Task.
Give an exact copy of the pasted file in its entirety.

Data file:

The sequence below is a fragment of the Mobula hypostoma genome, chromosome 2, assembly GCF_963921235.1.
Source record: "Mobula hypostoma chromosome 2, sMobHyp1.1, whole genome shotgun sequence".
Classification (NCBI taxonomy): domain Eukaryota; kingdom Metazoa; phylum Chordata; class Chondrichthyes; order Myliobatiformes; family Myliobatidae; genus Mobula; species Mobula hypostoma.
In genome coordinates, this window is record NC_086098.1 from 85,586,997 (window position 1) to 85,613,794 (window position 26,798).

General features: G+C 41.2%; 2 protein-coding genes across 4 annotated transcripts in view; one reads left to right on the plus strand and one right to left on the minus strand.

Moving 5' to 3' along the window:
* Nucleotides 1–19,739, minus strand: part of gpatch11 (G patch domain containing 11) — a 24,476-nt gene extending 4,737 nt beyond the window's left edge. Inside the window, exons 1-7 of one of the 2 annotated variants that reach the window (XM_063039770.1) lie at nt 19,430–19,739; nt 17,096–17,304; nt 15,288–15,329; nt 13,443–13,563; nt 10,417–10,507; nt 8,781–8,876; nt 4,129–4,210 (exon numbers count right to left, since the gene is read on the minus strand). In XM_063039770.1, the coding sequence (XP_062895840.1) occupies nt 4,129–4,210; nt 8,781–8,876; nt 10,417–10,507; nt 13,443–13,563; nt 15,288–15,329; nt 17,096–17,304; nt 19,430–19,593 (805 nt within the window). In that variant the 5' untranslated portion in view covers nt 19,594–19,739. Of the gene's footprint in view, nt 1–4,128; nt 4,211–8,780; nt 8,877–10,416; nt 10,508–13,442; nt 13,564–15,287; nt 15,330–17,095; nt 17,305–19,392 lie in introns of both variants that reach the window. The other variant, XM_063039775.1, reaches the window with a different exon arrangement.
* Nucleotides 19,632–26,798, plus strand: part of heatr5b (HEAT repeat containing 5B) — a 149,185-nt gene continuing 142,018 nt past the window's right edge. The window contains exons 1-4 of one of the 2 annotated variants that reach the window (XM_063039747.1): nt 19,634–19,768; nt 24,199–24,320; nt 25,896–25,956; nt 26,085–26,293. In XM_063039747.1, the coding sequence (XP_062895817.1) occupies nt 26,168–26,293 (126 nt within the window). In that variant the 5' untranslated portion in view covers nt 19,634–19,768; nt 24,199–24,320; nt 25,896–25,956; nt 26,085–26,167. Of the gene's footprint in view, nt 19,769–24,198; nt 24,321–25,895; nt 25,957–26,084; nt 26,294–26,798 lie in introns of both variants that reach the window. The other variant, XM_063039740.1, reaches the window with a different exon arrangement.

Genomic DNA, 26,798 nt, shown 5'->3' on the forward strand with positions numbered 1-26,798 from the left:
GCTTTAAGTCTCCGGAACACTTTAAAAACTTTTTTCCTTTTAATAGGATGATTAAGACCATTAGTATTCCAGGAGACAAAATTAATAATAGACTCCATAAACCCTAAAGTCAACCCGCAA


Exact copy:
The sequence below is a fragment of the Mobula hypostoma genome, chromosome 2, assembly GCF_963921235.1.
Source record: "Mobula hypostoma chromosome 2, sMobHyp1.1, whole genome shotgun sequence".
Classification (NCBI taxonomy): domain Eukaryota; kingdom Metazoa; phylum Chordata; class Chondrichthyes; order Myliobatiformes; family Myliobatidae; genus Mobula; species Mobula hypostoma.
In genome coordinates, this window is record NC_086098.1 from 85,586,997 (window position 1) to 85,613,794 (window position 26,798).

General features: G+C 41.2%; 2 protein-coding genes across 4 annotated transcripts in view; one reads left to right on the plus strand and one right to left on the minus strand.

Moving 5' to 3' along the window:
* Nucleotides 1–19,739, minus strand: part of gpatch11 (G patch domain containing 11) — a 24,476-nt gene extending 4,737 nt beyond the window's left edge. Inside the window, exons 1-7 of one of the 2 annotated variants that reach the window (XM_063039770.1) lie at nt 19,430–19,739; nt 17,096–17,304; nt 15,288–15,329; nt 13,443–13,563; nt 10,417–10,507; nt 8,781–8,876; nt 4,129–4,210 (exon numbers count right to left, since the gene is read on the minus strand). In XM_063039770.1, the coding sequence (XP_062895840.1) occupies nt 4,129–4,210; nt 8,781–8,876; nt 10,417–10,507; nt 13,443–13,563; nt 15,288–15,329; nt 17,096–17,304; nt 19,430–19,593 (805 nt within the window). In that variant the 5' untranslated portion in view covers nt 19,594–19,739. Of the gene's footprint in view, nt 1–4,128; nt 4,211–8,780; nt 8,877–10,416; nt 10,508–13,442; nt 13,564–15,287; nt 15,330–17,095; nt 17,305–19,392 lie in introns of both variants that reach the window. The other variant, XM_063039775.1, reaches the window with a different exon arrangement.
* Nucleotides 19,632–26,798, plus strand: part of heatr5b (HEAT repeat containing 5B) — a 149,185-nt gene continuing 142,018 nt past the window's right edge. The window contains exons 1-4 of one of the 2 annotated variants that reach the window (XM_063039747.1): nt 19,634–19,768; nt 24,199–24,320; nt 25,896–25,956; nt 26,085–26,293. In XM_063039747.1, the coding sequence (XP_062895817.1) occupies nt 26,168–26,293 (126 nt within the window). In that variant the 5' untranslated portion in view covers nt 19,634–19,768; nt 24,199–24,320; nt 25,896–25,956; nt 26,085–26,167. Of the gene's footprint in view, nt 19,769–24,198; nt 24,321–25,895; nt 25,957–26,084; nt 26,294–26,798 lie in introns of both variants that reach the window. The other variant, XM_063039740.1, reaches the window with a different exon arrangement.

Genomic DNA, 26,798 nt, shown 5'->3' on the forward strand with positions numbered 1-26,798 from the left:
GCTTTAAGTCTCCGGAACACTTTAAAAACTTTTTTCCTTTTAATAGGATGATTAAGACCATTAGTATTCCAGGAGACAAAATTAATAATAGACTCCATAAACCCTAAAGTCAACCCGCAA